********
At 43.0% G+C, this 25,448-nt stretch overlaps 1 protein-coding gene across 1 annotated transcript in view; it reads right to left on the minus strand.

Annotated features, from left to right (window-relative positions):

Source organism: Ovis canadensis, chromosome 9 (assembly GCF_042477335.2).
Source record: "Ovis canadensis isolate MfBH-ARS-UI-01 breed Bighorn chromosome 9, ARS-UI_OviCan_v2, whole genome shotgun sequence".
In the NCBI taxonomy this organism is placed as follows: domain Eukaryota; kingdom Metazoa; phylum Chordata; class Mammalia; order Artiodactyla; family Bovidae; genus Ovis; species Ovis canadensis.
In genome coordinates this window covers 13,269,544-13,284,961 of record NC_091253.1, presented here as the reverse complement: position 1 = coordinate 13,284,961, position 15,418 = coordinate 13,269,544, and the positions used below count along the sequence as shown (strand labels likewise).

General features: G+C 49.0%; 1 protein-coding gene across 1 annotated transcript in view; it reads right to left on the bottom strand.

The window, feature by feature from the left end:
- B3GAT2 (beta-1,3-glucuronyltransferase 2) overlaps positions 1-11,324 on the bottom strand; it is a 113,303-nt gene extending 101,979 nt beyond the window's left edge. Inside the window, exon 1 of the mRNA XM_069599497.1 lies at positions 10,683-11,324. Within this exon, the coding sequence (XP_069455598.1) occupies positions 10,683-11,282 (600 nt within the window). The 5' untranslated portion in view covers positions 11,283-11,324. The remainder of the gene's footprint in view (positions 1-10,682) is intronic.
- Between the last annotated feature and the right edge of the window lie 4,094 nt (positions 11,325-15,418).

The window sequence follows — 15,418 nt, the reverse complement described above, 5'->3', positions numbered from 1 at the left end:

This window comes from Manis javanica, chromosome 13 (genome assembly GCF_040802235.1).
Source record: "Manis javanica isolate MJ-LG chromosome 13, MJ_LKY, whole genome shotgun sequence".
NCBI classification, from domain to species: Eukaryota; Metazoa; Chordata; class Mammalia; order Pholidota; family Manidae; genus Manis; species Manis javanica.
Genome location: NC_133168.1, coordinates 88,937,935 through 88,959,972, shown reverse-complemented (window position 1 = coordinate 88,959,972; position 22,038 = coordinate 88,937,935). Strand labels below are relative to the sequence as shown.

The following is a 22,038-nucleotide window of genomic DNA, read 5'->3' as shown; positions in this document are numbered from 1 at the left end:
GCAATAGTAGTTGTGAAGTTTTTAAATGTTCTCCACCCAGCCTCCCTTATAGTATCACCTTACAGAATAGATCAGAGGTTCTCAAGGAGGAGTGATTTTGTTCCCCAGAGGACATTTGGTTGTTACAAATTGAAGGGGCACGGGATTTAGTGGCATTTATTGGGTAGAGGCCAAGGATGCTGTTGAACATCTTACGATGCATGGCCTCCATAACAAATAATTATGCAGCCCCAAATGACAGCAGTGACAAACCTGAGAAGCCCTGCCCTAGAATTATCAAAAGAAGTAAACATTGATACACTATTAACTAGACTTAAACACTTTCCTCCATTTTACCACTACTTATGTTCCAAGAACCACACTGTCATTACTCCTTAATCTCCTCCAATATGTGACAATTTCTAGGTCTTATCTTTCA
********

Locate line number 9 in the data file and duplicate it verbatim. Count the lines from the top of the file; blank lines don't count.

- B3GAT2 (beta-1,3-glucuronyltransferase 2) overlaps positions 1-11,324 on the bottom strand; it is a 113,303-nt gene extending 101,979 nt beyond the window's left edge. Inside the window, exon 1 of the mRNA XM_069599497.1 lies at positions 10,683-11,324. Within this exon, the coding sequence (XP_069455598.1) occupies positions 10,683-11,282 (600 nt within the window). The 5' untranslated portion in view covers positions 11,283-11,324. The remainder of the gene's footprint in view (positions 1-10,682) is intronic.